GDATP receives Hydra-70 rocket programme contract from US Army

4 March 2013 (Last Updated March 4th, 2013 03:45)

General Dynamics Armament and Technical Products (GDATP) has been awarded two contracts for production and support of the US Army's Hydra-70 rocket system programme.

Hydra 70 rockets

General Dynamics Armament and Technical Products (GDATP) has been awarded two contracts for production and support of the US Army's Hydra-70 rocket system programme.

Awarded by the Army Contracting Command (ACC), the first $210.4m contract covers production of an undisclosed number of Hydra-70 air-to-ground rockets units, while the second $13.5m award involves provision of engineering services for the programme.

General Dynamics armament and technical products armament systems vice president and general manager Steve Elgin said the company has been a Hydra rockets supplier to the US soldiers and several other allied forces for more than 15 years.

"Our long-held experience in managing the Hydra programme allows us to work closely with the army to deliver a weapon that is affordably built and dependable in action," Elgin added.

Based on the US Navy-built Mk4/Mk 40 70mm folding-fin aerial rocket (FFAR), the Hydra-70 is a family of 2.75in unguided rockets designed to provide soldiers with required firepower for effective engagements and area suppression of low-value targets in the battlefield.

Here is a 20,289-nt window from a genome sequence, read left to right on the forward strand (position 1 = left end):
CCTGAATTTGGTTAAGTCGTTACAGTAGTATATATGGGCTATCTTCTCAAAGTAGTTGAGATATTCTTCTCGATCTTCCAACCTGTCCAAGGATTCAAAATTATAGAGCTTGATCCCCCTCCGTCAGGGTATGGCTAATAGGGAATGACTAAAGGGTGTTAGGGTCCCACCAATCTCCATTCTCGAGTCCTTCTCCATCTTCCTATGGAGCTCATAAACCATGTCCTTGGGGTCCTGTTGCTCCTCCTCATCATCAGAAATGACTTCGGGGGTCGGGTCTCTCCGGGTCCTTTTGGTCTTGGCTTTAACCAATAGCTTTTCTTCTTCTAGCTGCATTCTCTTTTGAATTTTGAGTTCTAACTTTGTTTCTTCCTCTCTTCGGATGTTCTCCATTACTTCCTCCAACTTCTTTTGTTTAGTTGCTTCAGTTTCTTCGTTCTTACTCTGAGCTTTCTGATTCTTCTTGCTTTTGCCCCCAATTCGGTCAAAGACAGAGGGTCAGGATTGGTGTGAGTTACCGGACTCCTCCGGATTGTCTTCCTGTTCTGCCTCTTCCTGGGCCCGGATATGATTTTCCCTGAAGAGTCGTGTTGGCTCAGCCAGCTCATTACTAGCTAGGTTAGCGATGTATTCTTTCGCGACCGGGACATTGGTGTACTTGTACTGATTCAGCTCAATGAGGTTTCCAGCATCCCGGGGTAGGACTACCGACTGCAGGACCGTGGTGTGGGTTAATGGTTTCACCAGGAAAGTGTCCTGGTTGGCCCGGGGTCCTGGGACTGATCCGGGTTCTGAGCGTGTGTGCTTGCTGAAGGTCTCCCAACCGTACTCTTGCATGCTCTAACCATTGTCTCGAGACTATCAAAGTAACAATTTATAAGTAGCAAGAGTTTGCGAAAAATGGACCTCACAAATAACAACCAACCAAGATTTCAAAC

"Our long-held experience in managing the Hydra programme allows us to work closely with the army to deliver a weapon that is affordably built and dependable in action."

The rocket features a MK66 rocket motor, which is mostly mounted on helicopters and some aircraft, and a warhead that varies to address a wide range of mission requirements, as well as the associated point-detonating, omni-directional, remote-set fuse.

More than four million Hydra-70 rockets have been manufactured by the company in support of the US Army's Joint Attack Munition Systems Project Office, since 1996.

Manufacturing work on Hydra-70 rockets is carried out at the company's facilities in Arkansas and Ohio, whereas the engineering service support and programme management is being performed at General Dynamics' technology centre in Williston, Vermont, US.

Deliveries under the contract are expected to complete in early 2015.


Image: A US Army personnel installs the Hydra 70 rockets on a helicopter. Photo: courtesy of Skip Vaughn, USAG Redstone.

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